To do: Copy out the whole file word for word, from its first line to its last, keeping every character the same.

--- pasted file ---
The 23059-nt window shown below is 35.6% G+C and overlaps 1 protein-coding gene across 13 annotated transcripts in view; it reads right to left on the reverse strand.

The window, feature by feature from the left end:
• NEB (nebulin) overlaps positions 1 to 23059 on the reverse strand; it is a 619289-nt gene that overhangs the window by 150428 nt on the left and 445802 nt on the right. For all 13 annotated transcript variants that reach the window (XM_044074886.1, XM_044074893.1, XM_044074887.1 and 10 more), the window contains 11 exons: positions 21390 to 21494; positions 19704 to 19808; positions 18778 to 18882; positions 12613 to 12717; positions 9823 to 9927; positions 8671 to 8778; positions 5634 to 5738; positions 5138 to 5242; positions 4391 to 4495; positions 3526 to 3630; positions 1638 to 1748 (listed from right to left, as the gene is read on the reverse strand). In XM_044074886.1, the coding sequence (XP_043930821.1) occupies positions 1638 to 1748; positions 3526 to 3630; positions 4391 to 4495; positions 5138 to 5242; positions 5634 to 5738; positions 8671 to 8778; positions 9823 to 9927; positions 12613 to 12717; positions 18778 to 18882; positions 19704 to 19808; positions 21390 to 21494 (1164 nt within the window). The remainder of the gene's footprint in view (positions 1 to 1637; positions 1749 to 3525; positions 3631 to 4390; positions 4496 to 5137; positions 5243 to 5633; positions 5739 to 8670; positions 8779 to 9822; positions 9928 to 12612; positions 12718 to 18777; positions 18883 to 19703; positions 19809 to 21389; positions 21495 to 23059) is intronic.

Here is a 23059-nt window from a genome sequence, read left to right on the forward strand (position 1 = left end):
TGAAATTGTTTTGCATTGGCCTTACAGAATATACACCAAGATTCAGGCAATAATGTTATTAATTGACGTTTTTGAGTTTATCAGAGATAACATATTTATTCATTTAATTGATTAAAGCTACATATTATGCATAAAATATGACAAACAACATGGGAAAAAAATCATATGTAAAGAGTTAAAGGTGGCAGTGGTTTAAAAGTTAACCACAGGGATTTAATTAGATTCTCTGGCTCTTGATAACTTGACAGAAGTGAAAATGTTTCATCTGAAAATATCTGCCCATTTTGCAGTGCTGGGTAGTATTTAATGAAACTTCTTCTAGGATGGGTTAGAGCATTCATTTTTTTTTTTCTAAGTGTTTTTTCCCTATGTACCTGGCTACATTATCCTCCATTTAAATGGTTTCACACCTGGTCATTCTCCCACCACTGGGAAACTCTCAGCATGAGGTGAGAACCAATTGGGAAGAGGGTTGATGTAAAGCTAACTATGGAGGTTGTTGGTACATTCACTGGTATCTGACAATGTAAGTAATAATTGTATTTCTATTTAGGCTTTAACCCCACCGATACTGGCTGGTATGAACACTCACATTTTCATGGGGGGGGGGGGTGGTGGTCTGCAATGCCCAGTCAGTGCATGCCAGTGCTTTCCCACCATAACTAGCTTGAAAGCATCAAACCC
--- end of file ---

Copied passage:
The 23059-nt window shown below is 35.6% G+C and overlaps 1 protein-coding gene across 13 annotated transcripts in view; it reads right to left on the reverse strand.

The window, feature by feature from the left end:
• NEB (nebulin) overlaps positions 1 to 23059 on the reverse strand; it is a 619289-nt gene that overhangs the window by 150428 nt on the left and 445802 nt on the right. For all 13 annotated transcript variants that reach the window (XM_044074886.1, XM_044074893.1, XM_044074887.1 and 10 more), the window contains 11 exons: positions 21390 to 21494; positions 19704 to 19808; positions 18778 to 18882; positions 12613 to 12717; positions 9823 to 9927; positions 8671 to 8778; positions 5634 to 5738; positions 5138 to 5242; positions 4391 to 4495; positions 3526 to 3630; positions 1638 to 1748 (listed from right to left, as the gene is read on the reverse strand). In XM_044074886.1, the coding sequence (XP_043930821.1) occupies positions 1638 to 1748; positions 3526 to 3630; positions 4391 to 4495; positions 5138 to 5242; positions 5634 to 5738; positions 8671 to 8778; positions 9823 to 9927; positions 12613 to 12717; positions 18778 to 18882; positions 19704 to 19808; positions 21390 to 21494 (1164 nt within the window). The remainder of the gene's footprint in view (positions 1 to 1637; positions 1749 to 3525; positions 3631 to 4390; positions 4496 to 5137; positions 5243 to 5633; positions 5739 to 8670; positions 8779 to 9822; positions 9928 to 12612; positions 12718 to 18777; positions 18883 to 19703; positions 19809 to 21389; positions 21495 to 23059) is intronic.

Here is a 23059-nt window from a genome sequence, read left to right on the forward strand (position 1 = left end):
TGAAATTGTTTTGCATTGGCCTTACAGAATATACACCAAGATTCAGGCAATAATGTTATTAATTGACGTTTTTGAGTTTATCAGAGATAACATATTTATTCATTTAATTGATTAAAGCTACATATTATGCATAAAATATGACAAACAACATGGGAAAAAAATCATATGTAAAGAGTTAAAGGTGGCAGTGGTTTAAAAGTTAACCACAGGGATTTAATTAGATTCTCTGGCTCTTGATAACTTGACAGAAGTGAAAATGTTTCATCTGAAAATATCTGCCCATTTTGCAGTGCTGGGTAGTATTTAATGAAACTTCTTCTAGGATGGGTTAGAGCATTCATTTTTTTTTTTCTAAGTGTTTTTTCCCTATGTACCTGGCTACATTATCCTCCATTTAAATGGTTTCACACCTGGTCATTCTCCCACCACTGGGAAACTCTCAGCATGAGGTGAGAACCAATTGGGAAGAGGGTTGATGTAAAGCTAACTATGGAGGTTGTTGGTACATTCACTGGTATCTGACAATGTAAGTAATAATTGTATTTCTATTTAGGCTTTAACCCCACCGATACTGGCTGGTATGAACACTCACATTTTCATGGGGGGGGGGGGTGGTGGTCTGCAATGCCCAGTCAGTGCATGCCAGTGCTTTCCCACCATAACTAGCTTGAAAGCATCAAACCC